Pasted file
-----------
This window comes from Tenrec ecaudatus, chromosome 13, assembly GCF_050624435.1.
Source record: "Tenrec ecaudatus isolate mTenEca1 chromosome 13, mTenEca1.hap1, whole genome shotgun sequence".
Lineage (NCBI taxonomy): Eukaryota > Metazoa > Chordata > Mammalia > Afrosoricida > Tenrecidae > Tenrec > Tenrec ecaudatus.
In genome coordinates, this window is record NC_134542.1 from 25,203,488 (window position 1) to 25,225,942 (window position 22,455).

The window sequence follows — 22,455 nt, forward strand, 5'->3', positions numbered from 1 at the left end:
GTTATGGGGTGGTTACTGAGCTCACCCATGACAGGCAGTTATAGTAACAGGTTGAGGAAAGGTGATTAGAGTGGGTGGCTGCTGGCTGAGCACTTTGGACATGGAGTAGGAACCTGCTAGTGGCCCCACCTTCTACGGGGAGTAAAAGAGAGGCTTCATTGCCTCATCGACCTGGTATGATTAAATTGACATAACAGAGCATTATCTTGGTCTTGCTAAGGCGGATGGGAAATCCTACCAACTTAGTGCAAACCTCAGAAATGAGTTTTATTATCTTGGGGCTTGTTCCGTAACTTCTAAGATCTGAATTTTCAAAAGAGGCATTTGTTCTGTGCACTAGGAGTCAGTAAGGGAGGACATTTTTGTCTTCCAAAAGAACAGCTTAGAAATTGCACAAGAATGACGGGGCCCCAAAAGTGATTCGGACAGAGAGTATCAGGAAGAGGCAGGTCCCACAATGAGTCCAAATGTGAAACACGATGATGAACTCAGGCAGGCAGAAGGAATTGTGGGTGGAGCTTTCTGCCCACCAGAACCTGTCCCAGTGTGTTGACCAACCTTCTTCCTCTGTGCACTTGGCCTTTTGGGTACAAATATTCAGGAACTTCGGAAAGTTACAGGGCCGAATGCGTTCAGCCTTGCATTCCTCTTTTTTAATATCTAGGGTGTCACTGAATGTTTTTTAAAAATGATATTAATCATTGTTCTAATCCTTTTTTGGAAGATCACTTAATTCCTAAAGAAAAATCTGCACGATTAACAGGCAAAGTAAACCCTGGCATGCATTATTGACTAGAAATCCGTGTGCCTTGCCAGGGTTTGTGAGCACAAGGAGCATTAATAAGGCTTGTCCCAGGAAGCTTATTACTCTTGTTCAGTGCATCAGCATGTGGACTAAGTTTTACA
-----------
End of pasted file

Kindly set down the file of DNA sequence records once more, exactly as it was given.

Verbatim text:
This window comes from Tenrec ecaudatus, chromosome 13, assembly GCF_050624435.1.
Source record: "Tenrec ecaudatus isolate mTenEca1 chromosome 13, mTenEca1.hap1, whole genome shotgun sequence".
Lineage (NCBI taxonomy): Eukaryota > Metazoa > Chordata > Mammalia > Afrosoricida > Tenrecidae > Tenrec > Tenrec ecaudatus.
In genome coordinates, this window is record NC_134542.1 from 25,203,488 (window position 1) to 25,225,942 (window position 22,455).

The window sequence follows — 22,455 nt, forward strand, 5'->3', positions numbered from 1 at the left end:
GTTATGGGGTGGTTACTGAGCTCACCCATGACAGGCAGTTATAGTAACAGGTTGAGGAAAGGTGATTAGAGTGGGTGGCTGCTGGCTGAGCACTTTGGACATGGAGTAGGAACCTGCTAGTGGCCCCACCTTCTACGGGGAGTAAAAGAGAGGCTTCATTGCCTCATCGACCTGGTATGATTAAATTGACATAACAGAGCATTATCTTGGTCTTGCTAAGGCGGATGGGAAATCCTACCAACTTAGTGCAAACCTCAGAAATGAGTTTTATTATCTTGGGGCTTGTTCCGTAACTTCTAAGATCTGAATTTTCAAAAGAGGCATTTGTTCTGTGCACTAGGAGTCAGTAAGGGAGGACATTTTTGTCTTCCAAAAGAACAGCTTAGAAATTGCACAAGAATGACGGGGCCCCAAAAGTGATTCGGACAGAGAGTATCAGGAAGAGGCAGGTCCCACAATGAGTCCAAATGTGAAACACGATGATGAACTCAGGCAGGCAGAAGGAATTGTGGGTGGAGCTTTCTGCCCACCAGAACCTGTCCCAGTGTGTTGACCAACCTTCTTCCTCTGTGCACTTGGCCTTTTGGGTACAAATATTCAGGAACTTCGGAAAGTTACAGGGCCGAATGCGTTCAGCCTTGCATTCCTCTTTTTTAATATCTAGGGTGTCACTGAATGTTTTTTAAAAATGATATTAATCATTGTTCTAATCCTTTTTTGGAAGATCACTTAATTCCTAAAGAAAAATCTGCACGATTAACAGGCAAAGTAAACCCTGGCATGCATTATTGACTAGAAATCCGTGTGCCTTGCCAGGGTTTGTGAGCACAAGGAGCATTAATAAGGCTTGTCCCAGGAAGCTTATTACTCTTGTTCAGTGCATCAGCATGTGGACTAAGTTTTACA